But as a political prediction, it could hold value. The OD points to the 2017 General Election, which to me, given it ended with the same Prime Minister as it started with, wasn't quite a "youthquake," but did see lots of young people mobilizing in unexpected ways. A youthtremor, perhaps.

Young people are now redefining both main political parties: the energetic/abrasive (delete depending on your prior bias) campaigners of Momentum, alongside a wider membership more broadly, are changing the internal dynamics and external messaging of Labour. Meanwhile the Conservatives have yet to figure out their biggest problem: why they're losing among all age brackets under 50.

Whether the answer is a Tory Glastonbury, per former policy chief George Freeman, educating the young about the evils of Communism, as James Bartholemew argued in the Telegraph, or just "doing a bit more to help people get houses," the preferences of at least the older bracket of millennials could help shape Tory strategy in the years to come.

And in Universities, where the future political and cultural character of the British elite is shaped, undergraduates of unprecedented diversity (and unprecedented levels of debt) are asking for drastic changes in the way they are taught.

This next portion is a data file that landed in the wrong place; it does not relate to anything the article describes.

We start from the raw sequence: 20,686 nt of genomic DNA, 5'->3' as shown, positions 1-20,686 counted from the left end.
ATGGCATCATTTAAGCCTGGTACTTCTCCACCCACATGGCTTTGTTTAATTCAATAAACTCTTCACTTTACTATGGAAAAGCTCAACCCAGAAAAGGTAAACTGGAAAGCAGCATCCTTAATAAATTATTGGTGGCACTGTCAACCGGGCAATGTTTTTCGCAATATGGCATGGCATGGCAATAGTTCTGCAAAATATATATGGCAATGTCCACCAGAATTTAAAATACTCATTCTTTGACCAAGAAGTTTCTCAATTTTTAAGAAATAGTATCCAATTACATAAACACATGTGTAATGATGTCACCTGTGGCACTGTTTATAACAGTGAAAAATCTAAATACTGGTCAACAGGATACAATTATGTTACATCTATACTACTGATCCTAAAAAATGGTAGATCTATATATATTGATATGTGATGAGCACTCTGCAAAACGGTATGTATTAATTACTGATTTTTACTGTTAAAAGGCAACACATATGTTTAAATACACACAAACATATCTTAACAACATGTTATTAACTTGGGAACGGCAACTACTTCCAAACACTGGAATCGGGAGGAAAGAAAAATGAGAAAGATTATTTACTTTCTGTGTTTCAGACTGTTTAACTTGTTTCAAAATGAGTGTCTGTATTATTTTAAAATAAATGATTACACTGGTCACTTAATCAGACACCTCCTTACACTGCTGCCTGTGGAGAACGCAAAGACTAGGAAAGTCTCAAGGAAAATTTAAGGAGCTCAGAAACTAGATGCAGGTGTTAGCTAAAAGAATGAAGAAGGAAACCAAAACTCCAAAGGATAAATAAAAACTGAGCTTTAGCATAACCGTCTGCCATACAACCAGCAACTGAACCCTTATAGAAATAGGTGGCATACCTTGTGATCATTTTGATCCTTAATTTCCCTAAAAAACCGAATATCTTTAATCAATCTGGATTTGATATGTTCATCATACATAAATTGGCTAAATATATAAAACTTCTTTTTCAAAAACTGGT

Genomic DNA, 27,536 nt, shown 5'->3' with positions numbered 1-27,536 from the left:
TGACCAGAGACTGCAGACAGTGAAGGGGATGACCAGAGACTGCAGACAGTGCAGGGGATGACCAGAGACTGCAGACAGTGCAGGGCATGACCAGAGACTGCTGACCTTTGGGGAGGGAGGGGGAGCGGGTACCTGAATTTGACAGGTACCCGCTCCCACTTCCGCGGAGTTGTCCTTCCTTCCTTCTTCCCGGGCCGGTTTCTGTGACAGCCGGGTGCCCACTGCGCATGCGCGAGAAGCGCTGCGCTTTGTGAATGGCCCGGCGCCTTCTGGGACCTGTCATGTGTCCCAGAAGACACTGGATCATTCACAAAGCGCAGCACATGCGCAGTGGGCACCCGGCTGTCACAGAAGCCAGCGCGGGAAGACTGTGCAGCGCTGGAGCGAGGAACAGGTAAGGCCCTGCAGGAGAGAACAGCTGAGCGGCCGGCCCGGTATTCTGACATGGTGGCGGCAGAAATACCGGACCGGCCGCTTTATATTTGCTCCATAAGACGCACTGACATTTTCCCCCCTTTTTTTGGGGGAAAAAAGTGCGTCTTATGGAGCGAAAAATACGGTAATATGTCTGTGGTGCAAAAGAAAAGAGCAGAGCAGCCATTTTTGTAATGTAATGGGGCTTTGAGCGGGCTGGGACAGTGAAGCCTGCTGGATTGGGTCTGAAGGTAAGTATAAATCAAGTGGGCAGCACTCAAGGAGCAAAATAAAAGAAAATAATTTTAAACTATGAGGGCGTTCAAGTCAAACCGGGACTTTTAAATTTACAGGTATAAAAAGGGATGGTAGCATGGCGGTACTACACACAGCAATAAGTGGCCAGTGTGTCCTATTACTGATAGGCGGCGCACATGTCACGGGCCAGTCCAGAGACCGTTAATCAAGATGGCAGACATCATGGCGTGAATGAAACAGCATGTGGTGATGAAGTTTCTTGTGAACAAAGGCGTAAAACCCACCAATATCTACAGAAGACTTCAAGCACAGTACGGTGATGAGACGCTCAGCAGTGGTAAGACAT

Campaigns to decolonise curriculums, shore up safe spaces, and implement trigger warnings generate outraged headlines in the press. But whether you agree or disagree, they show a buoyant and confident generation that wants to reshape the institutions that serve it. And, if you're of a more conservative bent, you might enjoy the satirical NUS election campaign of babyfaced former Brexit campaigner Tom Harwood, a brazen political move conducted from the right.

So "youthquake" seems an odd choice for 2017. But in 2018, 2019, or 2020, it might make much more sense. Until then, at least you can entertain yourself by making red-faced uncle Clive explode with rage when you repeatedly use it over Christmas dinner. A micro-youthquake in your own home. All revolutions begin somewhere.